At university, at work and in your everyday life, if you move to Germany you're going to have to speak German. Language students report on how easy they found it to learn this new language – and how they're making the most of it.
What do you like about learning German? What do you especially like about the language?
Miguel (Mexico): I find the German language really interesting and useful, especially for lawyers like me. In South America, we use lots of legal literature from Germany. It is relevant for almost all lawyers in South America.
In the beginning, I was scared of the tests we had to sit each week. However, since then, learning German has become easier, and I actually think it's fun. My wife has started learning German, too. My daughter goes to school here, and if I didn't know any German, I wouldn't be able to help her.
Laima (Lithuania): German sounds very different, so you have to practice a lot. But there are many beautiful words. I really like the word "Schmetterling", for example. Also, I enjoy learning a new language, speaking it, understanding it, and listening to German music.
Marcela (Brazil): You have to practise lots, because German sounds so different from Portuguese. However, here in the Rhine valley, I can often say "sch" instead of "s", because people here speak a bit like Brazilians.
Hoan (Vietnam): I find German really fascinating. Its structure is clear and logical, and I enjoy learning a new language so that I can get in touch with others. German is really beautiful. Currently, my favourite word is "Philosophie". During my first week of my course, I met lots of people who are interested in German philosophy.
Do you remember what was the first thing you learned in class?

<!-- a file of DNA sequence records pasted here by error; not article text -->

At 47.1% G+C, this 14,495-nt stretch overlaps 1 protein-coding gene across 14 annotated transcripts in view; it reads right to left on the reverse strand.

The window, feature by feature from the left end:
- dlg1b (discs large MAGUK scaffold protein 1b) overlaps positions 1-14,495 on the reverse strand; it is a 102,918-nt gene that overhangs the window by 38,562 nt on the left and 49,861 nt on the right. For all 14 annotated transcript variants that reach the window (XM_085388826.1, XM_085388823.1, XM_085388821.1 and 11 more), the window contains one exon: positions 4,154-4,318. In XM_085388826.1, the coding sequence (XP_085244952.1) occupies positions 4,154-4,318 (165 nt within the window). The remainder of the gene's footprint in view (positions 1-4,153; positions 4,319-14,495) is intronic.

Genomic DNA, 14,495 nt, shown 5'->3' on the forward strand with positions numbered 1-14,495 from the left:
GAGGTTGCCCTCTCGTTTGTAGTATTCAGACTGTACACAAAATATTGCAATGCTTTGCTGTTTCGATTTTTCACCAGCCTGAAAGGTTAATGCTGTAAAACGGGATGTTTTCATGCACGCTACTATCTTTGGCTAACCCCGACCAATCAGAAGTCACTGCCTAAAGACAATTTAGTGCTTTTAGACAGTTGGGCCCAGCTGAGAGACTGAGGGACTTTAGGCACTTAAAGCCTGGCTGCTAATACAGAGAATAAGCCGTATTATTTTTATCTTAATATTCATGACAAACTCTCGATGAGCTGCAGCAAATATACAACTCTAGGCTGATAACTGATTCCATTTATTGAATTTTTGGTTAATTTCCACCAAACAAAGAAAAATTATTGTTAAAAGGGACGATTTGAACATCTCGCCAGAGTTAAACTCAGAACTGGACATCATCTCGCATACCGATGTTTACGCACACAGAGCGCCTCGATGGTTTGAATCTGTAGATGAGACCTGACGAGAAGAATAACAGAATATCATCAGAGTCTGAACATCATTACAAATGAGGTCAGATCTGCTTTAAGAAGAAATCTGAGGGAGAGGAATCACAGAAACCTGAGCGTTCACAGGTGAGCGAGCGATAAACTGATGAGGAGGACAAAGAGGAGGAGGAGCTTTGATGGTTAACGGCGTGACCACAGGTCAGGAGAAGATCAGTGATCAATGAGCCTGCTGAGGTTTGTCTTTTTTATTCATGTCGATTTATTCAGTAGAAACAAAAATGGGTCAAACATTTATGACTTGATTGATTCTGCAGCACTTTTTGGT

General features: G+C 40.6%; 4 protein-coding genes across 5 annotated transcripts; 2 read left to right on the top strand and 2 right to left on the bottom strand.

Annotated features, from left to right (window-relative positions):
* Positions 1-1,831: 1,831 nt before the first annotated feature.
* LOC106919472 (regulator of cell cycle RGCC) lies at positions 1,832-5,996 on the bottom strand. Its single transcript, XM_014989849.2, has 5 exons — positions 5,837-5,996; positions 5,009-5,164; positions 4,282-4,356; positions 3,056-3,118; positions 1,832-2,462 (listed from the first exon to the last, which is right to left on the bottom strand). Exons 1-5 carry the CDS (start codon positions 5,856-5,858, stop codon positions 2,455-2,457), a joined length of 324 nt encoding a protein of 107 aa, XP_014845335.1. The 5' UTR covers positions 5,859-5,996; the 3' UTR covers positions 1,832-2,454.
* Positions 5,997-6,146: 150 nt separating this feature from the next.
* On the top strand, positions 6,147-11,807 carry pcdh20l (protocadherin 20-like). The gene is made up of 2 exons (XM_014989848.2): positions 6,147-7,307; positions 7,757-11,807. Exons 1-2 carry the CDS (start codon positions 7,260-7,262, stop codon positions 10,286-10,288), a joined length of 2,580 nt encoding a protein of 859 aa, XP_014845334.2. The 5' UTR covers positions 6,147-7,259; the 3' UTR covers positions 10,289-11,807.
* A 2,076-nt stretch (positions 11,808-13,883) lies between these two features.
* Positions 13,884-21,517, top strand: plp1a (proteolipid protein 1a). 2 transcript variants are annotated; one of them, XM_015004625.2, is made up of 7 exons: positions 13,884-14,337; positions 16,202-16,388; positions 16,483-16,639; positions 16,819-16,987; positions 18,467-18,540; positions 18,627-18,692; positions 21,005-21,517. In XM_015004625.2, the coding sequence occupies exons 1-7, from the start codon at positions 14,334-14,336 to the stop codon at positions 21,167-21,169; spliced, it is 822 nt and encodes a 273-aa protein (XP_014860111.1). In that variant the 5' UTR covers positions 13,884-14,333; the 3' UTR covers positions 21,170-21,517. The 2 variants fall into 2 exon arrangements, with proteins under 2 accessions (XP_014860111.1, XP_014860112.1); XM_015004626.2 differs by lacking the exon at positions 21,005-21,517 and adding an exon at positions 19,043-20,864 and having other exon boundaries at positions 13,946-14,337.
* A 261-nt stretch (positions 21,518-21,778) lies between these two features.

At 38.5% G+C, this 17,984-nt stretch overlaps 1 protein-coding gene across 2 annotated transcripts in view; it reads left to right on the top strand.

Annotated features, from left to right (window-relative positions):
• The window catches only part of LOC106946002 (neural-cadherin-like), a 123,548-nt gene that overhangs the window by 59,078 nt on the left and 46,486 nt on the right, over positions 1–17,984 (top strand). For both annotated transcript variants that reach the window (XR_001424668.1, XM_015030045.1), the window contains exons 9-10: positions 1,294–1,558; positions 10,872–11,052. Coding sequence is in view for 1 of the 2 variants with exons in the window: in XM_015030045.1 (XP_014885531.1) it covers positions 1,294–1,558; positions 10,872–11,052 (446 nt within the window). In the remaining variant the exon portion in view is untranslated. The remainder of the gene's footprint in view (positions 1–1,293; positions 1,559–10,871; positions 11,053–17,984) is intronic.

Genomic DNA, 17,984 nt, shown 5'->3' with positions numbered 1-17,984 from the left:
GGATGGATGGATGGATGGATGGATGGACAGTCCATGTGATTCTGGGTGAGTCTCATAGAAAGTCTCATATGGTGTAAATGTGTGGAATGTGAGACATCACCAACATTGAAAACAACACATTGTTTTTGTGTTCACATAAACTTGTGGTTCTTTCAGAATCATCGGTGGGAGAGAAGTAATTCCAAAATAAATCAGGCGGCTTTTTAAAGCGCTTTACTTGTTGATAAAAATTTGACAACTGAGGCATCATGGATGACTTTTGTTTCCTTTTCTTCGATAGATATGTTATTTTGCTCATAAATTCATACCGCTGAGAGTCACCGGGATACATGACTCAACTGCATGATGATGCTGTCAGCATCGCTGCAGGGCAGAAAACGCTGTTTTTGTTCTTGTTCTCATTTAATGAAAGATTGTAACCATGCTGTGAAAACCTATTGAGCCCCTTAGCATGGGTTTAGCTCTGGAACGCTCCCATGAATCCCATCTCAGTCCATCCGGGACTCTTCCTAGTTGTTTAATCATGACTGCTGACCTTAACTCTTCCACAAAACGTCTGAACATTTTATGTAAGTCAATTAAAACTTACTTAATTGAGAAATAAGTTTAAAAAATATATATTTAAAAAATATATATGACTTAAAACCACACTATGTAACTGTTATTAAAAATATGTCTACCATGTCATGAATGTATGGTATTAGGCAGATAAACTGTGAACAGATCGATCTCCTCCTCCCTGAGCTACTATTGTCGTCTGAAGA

Laima: "Ich heiße…, ich komme aus…" And "Bitteschön", and "Dankeschön".
Miguel: And "Ich möchte spazieren gehen." And when I was in Munich, I learned to say "Servus". But people don't use that here. The same is true for "Grüß Gott".
How long did it take before you were able to manage day-to-day life using German?
Miguel: I think once you have completed the B1 course, you're quite independent. That's three levels, if you start from scratch. (An overview of levels is available here)
Marcela: In my opinion, you start to become independent from the second level, A2. I was able to do some things then, but not much.
Laima: After the first level, A1, I was able to do basic things: ask, respond and understand people as long as they used simple language.
Miguel: Exactly, in a restaurant, for example, or at the cinema. After B1 you can read the newspaper.
Laima: You can do that even after A1. Basically, you start teaching yourself new words.
Miguel: After three intensive courses, you can understand 90, 95 or 98 percent. Being able to speak and understand is the most important thing. Writing is something you tend to learn at the end.
How patient are the Germans when you speak with them and make mistakes, maybe?
Marcela: They help or correct us. They understand that our German isn't great yet.
Hoan: Germans are really patient with foreigners. When we speak German, they see that we respect Germany and its culture. It does happen that Germans want to speak English, though.
Marcela: … yes! Then they start speaking English, and I tell them "no, I want to speak German!.
Laima is Lithuanian and started learning German while still at home in Lithuania, as she had many friends whom she visited on a regular basis. After her husband's death, she moved to Germany in 2013. Laima is a nurse and wants to work in her job in Germany: "I don't like sitting around at home." As a nurse, she requires to pass the B2 exam in German.